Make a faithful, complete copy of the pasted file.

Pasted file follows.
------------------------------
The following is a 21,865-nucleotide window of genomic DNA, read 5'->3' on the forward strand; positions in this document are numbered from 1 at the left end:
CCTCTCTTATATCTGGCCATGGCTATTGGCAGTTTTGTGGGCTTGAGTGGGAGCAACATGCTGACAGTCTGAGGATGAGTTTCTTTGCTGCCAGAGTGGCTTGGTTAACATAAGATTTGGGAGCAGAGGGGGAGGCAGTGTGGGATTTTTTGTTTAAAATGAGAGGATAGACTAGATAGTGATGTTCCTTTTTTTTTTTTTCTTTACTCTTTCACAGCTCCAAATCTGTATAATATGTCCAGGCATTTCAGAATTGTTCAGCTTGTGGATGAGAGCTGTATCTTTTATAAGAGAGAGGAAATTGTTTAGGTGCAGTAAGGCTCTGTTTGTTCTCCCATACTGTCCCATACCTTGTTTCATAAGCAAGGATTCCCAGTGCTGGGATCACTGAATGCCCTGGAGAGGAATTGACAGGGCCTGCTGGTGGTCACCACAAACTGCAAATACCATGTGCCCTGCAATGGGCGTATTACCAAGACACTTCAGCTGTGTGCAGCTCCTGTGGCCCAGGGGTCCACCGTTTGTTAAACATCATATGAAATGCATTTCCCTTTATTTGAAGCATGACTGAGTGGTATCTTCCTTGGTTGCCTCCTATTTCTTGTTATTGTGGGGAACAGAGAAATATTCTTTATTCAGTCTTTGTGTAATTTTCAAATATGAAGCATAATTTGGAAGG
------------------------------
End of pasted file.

The following is a 21,865-nucleotide window of genomic DNA, read 5'->3' on the forward strand; positions in this document are numbered from 1 at the left end:
CCTCTCTTATATCTGGCCATGGCTATTGGCAGTTTTGTGGGCTTGAGTGGGAGCAACATGCTGACAGTCTGAGGATGAGTTTCTTTGCTGCCAGAGTGGCTTGGTTAACATAAGATTTGGGAGCAGAGGGGGAGGCAGTGTGGGATTTTTTGTTTAAAATGAGAGGATAGACTAGATAGTGATGTTCCTTTTTTTTTTTTTCTTTACTCTTTCACAGCTCCAAATCTGTATAATATGTCCAGGCATTTCAGAATTGTTCAGCTTGTGGATGAGAGCTGTATCTTTTATAAGAGAGAGGAAATTGTTTAGGTGCAGTAAGGCTCTGTTTGTTCTCCCATACTGTCCCATACCTTGTTTCATAAGCAAGGATTCCCAGTGCTGGGATCACTGAATGCCCTGGAGAGGAATTGACAGGGCCTGCTGGTGGTCACCACAAACTGCAAATACCATGTGCCCTGCAATGGGCGTATTACCAAGACACTTCAGCTGTGTGCAGCTCCTGTGGCCCAGGGGTCCACCGTTTGTTAAACATCATATGAAATGCATTTCCCTTTATTTGAAGCATGACTGAGTGGTATCTTCCTTGGTTGCCTCCTATTTCTTGTTATTGTGGGGAACAGAGAAATATTCTTTATTCAGTCTTTGTGTAATTTTCAAATATGAAGCATAATTTGGAAGG